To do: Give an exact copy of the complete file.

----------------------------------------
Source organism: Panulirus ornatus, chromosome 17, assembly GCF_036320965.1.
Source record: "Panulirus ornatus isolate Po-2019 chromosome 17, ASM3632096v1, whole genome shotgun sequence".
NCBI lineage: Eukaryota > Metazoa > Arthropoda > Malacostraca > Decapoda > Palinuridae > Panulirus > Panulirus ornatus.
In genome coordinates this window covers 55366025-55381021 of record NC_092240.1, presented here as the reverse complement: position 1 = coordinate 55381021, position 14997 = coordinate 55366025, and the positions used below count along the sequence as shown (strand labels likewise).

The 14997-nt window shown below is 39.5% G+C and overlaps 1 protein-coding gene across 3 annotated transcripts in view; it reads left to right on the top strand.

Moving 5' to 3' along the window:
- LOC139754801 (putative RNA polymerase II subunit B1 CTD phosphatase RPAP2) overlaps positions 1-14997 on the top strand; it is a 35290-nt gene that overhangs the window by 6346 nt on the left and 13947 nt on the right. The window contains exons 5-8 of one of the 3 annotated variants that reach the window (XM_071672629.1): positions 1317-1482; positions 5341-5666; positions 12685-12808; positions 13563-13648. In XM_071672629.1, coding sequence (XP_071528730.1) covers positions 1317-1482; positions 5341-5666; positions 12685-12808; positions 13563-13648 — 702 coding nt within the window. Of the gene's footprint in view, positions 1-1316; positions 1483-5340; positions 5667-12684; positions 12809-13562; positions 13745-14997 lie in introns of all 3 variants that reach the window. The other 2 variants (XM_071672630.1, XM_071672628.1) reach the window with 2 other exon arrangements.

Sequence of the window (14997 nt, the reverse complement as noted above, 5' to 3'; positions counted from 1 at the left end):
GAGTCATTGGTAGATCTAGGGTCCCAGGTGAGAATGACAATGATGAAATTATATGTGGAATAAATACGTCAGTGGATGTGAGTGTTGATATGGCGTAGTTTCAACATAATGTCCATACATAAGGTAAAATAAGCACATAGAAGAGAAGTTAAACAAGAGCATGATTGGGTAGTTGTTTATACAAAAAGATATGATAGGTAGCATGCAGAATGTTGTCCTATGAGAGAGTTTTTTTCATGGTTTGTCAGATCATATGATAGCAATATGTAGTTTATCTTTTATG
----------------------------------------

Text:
Source organism: Panulirus ornatus, chromosome 17, assembly GCF_036320965.1.
Source record: "Panulirus ornatus isolate Po-2019 chromosome 17, ASM3632096v1, whole genome shotgun sequence".
NCBI lineage: Eukaryota > Metazoa > Arthropoda > Malacostraca > Decapoda > Palinuridae > Panulirus > Panulirus ornatus.
In genome coordinates this window covers 55366025-55381021 of record NC_092240.1, presented here as the reverse complement: position 1 = coordinate 55381021, position 14997 = coordinate 55366025, and the positions used below count along the sequence as shown (strand labels likewise).

The 14997-nt window shown below is 39.5% G+C and overlaps 1 protein-coding gene across 3 annotated transcripts in view; it reads left to right on the top strand.

Moving 5' to 3' along the window:
- LOC139754801 (putative RNA polymerase II subunit B1 CTD phosphatase RPAP2) overlaps positions 1-14997 on the top strand; it is a 35290-nt gene that overhangs the window by 6346 nt on the left and 13947 nt on the right. The window contains exons 5-8 of one of the 3 annotated variants that reach the window (XM_071672629.1): positions 1317-1482; positions 5341-5666; positions 12685-12808; positions 13563-13648. In XM_071672629.1, coding sequence (XP_071528730.1) covers positions 1317-1482; positions 5341-5666; positions 12685-12808; positions 13563-13648 — 702 coding nt within the window. Of the gene's footprint in view, positions 1-1316; positions 1483-5340; positions 5667-12684; positions 12809-13562; positions 13745-14997 lie in introns of all 3 variants that reach the window. The other 2 variants (XM_071672630.1, XM_071672628.1) reach the window with 2 other exon arrangements.

Sequence of the window (14997 nt, the reverse complement as noted above, 5' to 3'; positions counted from 1 at the left end):
GAGTCATTGGTAGATCTAGGGTCCCAGGTGAGAATGACAATGATGAAATTATATGTGGAATAAATACGTCAGTGGATGTGAGTGTTGATATGGCGTAGTTTCAACATAATGTCCATACATAAGGTAAAATAAGCACATAGAAGAGAAGTTAAACAAGAGCATGATTGGGTAGTTGTTTATACAAAAAGATATGATAGGTAGCATGCAGAATGTTGTCCTATGAGAGAGTTTTTTTCATGGTTTGTCAGATCATATGATAGCAATATGTAGTTTATCTTTTATG